- Start date: October 2008
- End date: December 2013
Objectives and brief methodology
Stroke is a leading cause of death and disability. There is a robust evidence base to support the care of stroke patients on dedicated specialist stroke units. However, this care forms a complex intervention comprising separate, but interlinked components. Although individual care processes are intuitively linked to patient outcome, understanding the nature of these relationships is complicated by the way that care is delivered (care structure), and differences between individuals (case-mix).
An effective electronic infrastructure for capture and feedback of evidence based prospective observational data that describe these interlinked components could allow a better understanding of these complex relationships. Improved understanding of how stroke services function, and evaluation of the impact of proposed improvements to the stroke pathway would offer a number of benefits to patients, healthcare professionals and commissioners.
The overarching aim of CIMSS is to simplify, improve and support the collection of evidence based quality stroke data across the region through development of an electronic infrastructure. In order to achieve this we have a number of objectives:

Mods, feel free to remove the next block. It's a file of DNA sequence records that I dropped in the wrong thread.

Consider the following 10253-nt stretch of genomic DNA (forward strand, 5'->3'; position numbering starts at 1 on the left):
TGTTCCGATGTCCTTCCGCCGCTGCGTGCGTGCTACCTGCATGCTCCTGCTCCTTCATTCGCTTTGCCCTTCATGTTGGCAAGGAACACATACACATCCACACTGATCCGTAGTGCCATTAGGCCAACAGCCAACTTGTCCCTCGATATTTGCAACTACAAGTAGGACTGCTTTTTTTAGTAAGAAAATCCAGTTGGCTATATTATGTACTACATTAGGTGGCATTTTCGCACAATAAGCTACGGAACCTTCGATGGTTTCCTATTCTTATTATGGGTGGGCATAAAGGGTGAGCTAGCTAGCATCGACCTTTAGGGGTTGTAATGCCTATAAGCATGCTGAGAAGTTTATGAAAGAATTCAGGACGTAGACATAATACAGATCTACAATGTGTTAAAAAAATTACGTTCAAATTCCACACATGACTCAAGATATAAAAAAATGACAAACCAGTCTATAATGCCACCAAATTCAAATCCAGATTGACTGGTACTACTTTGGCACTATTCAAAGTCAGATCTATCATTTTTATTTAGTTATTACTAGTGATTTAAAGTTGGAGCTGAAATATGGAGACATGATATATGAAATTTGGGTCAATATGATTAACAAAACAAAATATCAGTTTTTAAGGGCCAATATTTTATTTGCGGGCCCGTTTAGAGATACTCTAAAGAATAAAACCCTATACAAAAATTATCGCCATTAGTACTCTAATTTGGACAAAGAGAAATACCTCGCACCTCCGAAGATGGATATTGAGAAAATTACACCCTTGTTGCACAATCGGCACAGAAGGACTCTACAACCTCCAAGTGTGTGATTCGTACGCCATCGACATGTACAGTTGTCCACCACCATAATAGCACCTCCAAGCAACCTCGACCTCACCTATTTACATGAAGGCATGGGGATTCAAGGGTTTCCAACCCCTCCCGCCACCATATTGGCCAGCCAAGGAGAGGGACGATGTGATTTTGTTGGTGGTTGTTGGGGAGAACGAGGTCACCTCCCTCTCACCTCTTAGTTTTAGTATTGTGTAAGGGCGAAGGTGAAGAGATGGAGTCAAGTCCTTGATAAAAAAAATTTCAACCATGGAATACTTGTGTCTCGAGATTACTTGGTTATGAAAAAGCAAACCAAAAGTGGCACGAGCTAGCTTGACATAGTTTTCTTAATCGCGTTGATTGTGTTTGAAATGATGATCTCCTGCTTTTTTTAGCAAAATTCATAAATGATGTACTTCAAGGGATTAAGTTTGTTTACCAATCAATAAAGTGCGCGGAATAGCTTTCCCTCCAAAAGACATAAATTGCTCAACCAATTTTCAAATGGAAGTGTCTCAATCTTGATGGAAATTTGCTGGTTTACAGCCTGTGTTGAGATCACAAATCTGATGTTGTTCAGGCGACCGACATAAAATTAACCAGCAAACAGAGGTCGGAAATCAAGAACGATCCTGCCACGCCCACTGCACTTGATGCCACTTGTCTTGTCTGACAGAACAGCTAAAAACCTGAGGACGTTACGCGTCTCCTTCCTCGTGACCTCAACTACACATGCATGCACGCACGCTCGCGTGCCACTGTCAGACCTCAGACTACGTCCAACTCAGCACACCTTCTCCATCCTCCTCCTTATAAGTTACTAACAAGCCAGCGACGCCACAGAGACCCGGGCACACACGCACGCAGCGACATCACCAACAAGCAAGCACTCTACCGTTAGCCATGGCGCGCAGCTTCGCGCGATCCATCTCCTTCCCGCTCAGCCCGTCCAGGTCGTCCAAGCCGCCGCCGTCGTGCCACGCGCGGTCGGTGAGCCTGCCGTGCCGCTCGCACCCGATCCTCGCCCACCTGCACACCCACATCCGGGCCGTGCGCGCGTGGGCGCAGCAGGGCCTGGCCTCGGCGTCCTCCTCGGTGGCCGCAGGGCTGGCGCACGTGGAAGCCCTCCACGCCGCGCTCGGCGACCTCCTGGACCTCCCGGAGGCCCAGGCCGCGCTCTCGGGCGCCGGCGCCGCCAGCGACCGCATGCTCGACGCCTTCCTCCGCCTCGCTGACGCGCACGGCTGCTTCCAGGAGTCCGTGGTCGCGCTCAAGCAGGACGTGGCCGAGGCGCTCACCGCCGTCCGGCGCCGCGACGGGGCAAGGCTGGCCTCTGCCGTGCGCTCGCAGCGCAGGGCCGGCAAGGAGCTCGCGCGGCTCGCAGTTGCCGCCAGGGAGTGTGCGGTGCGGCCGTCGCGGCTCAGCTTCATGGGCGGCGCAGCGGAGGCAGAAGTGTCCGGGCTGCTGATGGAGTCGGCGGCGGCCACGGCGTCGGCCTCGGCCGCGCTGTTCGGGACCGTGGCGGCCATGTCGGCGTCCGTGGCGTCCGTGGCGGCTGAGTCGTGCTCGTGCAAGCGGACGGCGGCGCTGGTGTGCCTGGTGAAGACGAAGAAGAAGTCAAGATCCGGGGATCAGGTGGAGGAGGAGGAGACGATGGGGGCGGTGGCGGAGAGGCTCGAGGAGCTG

- Definition of an evidence based dataset comprising four components of stroke care (process, care structure, case-mix and patient outcomes)
- Testing of this preliminary dataset for feasibility and acceptability in three study sites (research phase)
- Examination of existing voluntary and mandatory data requirements in Trusts across the region
- Development of a ‘data dictionary’ from which existing metrics and the CIMSS dataset may be derived
- A bespoke IT solution and implementation strategy for individual Trusts based on preferences (identified through Conjoint Analysis in partnership with the TRiPLaB CLAHRC theme)
- Prospective electronic capture of process, case-mix and outcomes data in participating sites during 2012
- What we collect – data fields are collected at ward level as part of the routine care of the stroke patient. Our aim is that data is captured once and re-used, and that data is recorded by the members of the team responsible for creating it.
- How we collect it – we are exploring novel data entry solutions such as hand held devices or tablet PCs. Bespoke IT and implementation strategies are informed by members of the stroke teams within Trusts rather than a prescriptive or ‘one size fits all’ approach.
- How we report it – reporting of data back to the stroke teams in an accessible format (e.g. a clinical dashboard) could help with service improvements. In addition, routine collection of patient reported outcomes could help to inform individual treatment and rehabilitation goals. At a population level, such data could be fed back to commissioners, or collated for broader comparisons.
October 2008 to December 2013
National Institute for Health Research (NIHR)
For further information contact: Professor Anne Forster on 01274 383406 or by email: firstname.lastname@example.org.